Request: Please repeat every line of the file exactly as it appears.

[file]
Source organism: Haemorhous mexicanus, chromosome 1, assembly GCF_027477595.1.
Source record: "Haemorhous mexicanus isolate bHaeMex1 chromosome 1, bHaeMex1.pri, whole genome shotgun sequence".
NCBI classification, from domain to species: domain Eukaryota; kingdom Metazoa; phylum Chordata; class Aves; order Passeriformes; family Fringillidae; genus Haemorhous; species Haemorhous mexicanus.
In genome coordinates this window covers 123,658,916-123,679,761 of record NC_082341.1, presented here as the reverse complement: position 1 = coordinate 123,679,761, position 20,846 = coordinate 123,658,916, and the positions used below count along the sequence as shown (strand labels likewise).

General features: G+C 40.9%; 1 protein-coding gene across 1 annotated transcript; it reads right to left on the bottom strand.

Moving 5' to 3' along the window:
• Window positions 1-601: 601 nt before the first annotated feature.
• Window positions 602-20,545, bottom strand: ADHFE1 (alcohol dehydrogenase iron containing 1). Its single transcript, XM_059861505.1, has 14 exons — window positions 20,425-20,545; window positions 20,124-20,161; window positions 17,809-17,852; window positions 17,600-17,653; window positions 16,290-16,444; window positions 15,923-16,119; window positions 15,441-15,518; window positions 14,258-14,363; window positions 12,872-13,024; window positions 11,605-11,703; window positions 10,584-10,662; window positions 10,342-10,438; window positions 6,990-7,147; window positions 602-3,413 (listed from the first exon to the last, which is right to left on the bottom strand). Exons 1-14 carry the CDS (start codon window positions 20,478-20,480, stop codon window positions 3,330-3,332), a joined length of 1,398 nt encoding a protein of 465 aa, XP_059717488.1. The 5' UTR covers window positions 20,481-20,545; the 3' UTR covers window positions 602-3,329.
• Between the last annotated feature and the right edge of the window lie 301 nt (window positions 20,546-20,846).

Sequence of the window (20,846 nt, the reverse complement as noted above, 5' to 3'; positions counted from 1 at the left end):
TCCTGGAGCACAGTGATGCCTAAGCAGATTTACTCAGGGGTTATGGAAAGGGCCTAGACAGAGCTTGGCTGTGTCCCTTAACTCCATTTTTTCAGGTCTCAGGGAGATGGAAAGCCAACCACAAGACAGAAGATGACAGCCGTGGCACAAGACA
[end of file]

Source organism: Haemorhous mexicanus, chromosome 1, assembly GCF_027477595.1.
Source record: "Haemorhous mexicanus isolate bHaeMex1 chromosome 1, bHaeMex1.pri, whole genome shotgun sequence".
NCBI classification, from domain to species: domain Eukaryota; kingdom Metazoa; phylum Chordata; class Aves; order Passeriformes; family Fringillidae; genus Haemorhous; species Haemorhous mexicanus.
In genome coordinates this window covers 123,658,916-123,679,761 of record NC_082341.1, presented here as the reverse complement: position 1 = coordinate 123,679,761, position 20,846 = coordinate 123,658,916, and the positions used below count along the sequence as shown (strand labels likewise).

General features: G+C 40.9%; 1 protein-coding gene across 1 annotated transcript; it reads right to left on the bottom strand.

Moving 5' to 3' along the window:
• Window positions 1-601: 601 nt before the first annotated feature.
• Window positions 602-20,545, bottom strand: ADHFE1 (alcohol dehydrogenase iron containing 1). Its single transcript, XM_059861505.1, has 14 exons — window positions 20,425-20,545; window positions 20,124-20,161; window positions 17,809-17,852; window positions 17,600-17,653; window positions 16,290-16,444; window positions 15,923-16,119; window positions 15,441-15,518; window positions 14,258-14,363; window positions 12,872-13,024; window positions 11,605-11,703; window positions 10,584-10,662; window positions 10,342-10,438; window positions 6,990-7,147; window positions 602-3,413 (listed from the first exon to the last, which is right to left on the bottom strand). Exons 1-14 carry the CDS (start codon window positions 20,478-20,480, stop codon window positions 3,330-3,332), a joined length of 1,398 nt encoding a protein of 465 aa, XP_059717488.1. The 5' UTR covers window positions 20,481-20,545; the 3' UTR covers window positions 602-3,329.
• Between the last annotated feature and the right edge of the window lie 301 nt (window positions 20,546-20,846).

Sequence of the window (20,846 nt, the reverse complement as noted above, 5' to 3'; positions counted from 1 at the left end):
TCCTGGAGCACAGTGATGCCTAAGCAGATTTACTCAGGGGTTATGGAAAGGGCCTAGACAGAGCTTGGCTGTGTCCCTTAACTCCATTTTTTCAGGTCTCAGGGAGATGGAAAGCCAACCACAAGACAGAAGATGACAGCCGTGGCACAAGACA